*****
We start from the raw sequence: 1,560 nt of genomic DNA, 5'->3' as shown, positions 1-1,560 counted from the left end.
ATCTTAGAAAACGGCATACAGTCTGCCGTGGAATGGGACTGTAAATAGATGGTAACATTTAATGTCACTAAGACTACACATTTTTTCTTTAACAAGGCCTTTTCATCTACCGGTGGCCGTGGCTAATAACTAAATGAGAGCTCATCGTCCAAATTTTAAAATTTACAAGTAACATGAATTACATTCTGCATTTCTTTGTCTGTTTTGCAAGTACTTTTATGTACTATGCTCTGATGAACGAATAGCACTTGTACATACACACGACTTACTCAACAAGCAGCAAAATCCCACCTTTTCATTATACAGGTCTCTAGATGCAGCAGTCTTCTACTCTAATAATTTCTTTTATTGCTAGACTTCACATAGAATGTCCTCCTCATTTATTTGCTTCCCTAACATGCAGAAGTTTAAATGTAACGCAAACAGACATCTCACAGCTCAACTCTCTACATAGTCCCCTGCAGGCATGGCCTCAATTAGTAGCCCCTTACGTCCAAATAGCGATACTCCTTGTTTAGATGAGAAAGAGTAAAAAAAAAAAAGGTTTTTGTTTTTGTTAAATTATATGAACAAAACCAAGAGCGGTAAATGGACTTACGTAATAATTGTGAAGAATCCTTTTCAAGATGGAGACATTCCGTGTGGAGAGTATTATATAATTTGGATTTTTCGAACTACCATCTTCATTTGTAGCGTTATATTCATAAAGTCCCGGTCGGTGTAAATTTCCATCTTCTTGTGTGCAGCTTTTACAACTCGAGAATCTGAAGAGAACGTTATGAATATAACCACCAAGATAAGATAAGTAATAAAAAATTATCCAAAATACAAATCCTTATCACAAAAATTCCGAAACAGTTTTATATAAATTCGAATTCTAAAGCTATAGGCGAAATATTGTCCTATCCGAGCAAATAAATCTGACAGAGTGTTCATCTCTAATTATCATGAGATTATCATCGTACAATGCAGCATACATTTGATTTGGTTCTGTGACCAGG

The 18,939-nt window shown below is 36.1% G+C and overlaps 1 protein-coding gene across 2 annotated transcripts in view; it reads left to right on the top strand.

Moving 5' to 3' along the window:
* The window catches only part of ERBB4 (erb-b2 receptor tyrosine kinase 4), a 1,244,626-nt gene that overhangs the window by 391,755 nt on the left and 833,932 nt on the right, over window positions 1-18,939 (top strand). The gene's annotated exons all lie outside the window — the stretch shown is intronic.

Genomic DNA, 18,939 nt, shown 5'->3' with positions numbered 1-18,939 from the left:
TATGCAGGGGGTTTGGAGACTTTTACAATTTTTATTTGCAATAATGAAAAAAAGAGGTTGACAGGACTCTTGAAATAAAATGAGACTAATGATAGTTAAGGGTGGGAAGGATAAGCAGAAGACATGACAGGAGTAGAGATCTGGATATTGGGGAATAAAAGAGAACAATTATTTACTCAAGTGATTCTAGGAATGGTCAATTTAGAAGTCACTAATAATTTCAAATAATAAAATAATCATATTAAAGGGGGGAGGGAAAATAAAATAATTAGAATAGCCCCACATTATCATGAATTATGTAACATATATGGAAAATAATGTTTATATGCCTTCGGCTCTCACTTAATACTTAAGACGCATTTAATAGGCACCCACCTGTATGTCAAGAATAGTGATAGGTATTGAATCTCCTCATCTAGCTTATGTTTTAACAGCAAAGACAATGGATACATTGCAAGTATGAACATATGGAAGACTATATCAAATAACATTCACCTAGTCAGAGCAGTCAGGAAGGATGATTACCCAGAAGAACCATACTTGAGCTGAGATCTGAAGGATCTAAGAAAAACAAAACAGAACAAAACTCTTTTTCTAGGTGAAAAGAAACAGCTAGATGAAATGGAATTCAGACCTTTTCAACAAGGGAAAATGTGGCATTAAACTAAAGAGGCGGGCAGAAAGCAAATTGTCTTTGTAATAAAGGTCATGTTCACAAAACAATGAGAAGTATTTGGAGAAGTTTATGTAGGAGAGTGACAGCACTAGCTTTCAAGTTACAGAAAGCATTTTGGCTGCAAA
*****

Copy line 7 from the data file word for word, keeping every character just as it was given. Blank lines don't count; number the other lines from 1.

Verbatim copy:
TATGCAGGGGGTTTGGAGACTTTTACAATTTTTATTTGCAATAATGAAAAAAAGAGGTTGACAGGACTCTTGAAATAAAATGAGACTAATGATAGTTAAGGGTGGGAAGGATAAGCAGAAGACATGACAGGAGTAGAGATCTGGATATTGGGGAATAAAAGAGAACAATTATTTACTCAAGTGATTCTAGGAATGGTCAATTTAGAAGTCACTAATAATTTCAAATAATAAAATAATCATATTAAAGGGGGGAGGGAAAATAAAATAATTAGAATAGCCCCACATTATCATGAATTATGTAACATATATGGAAAATAATGTTTATATGCCTTCGGCTCTCACTTAATACTTAAGACGCATTTAATAGGCACCCACCTGTATGTCAAGAATAGTGATAGGTATTGAATCTCCTCATCTAGCTTATGTTTTAACAGCAAAGACAATGGATACATTGCAAGTATGAACATATGGAAGACTATATCAAATAACATTCACCTAGTCAGAGCAGTCAGGAAGGATGATTACCCAGAAGAACCATACTTGAGCTGAGATCTGAAGGATCTAAGAAAAACAAAACAGAACAAAACTCTTTTTCTAGGTGAAAAGAAACAGCTAGATGAAATGGAATTCAGACCTTTTCAACAAGGGAAAATGTGGCATTAAACTAAAGAGGCGGGCAGAAAGCAAATTGTCTTTGTAATAAAGGTCATGTTCACAAAACAATGAGAAGTATTTGGAGAAGTTTATGTAGGAGAGTGACAGCACTAGCTTTCAAGTTACAGAAAGCATTTTGGCTGCAAA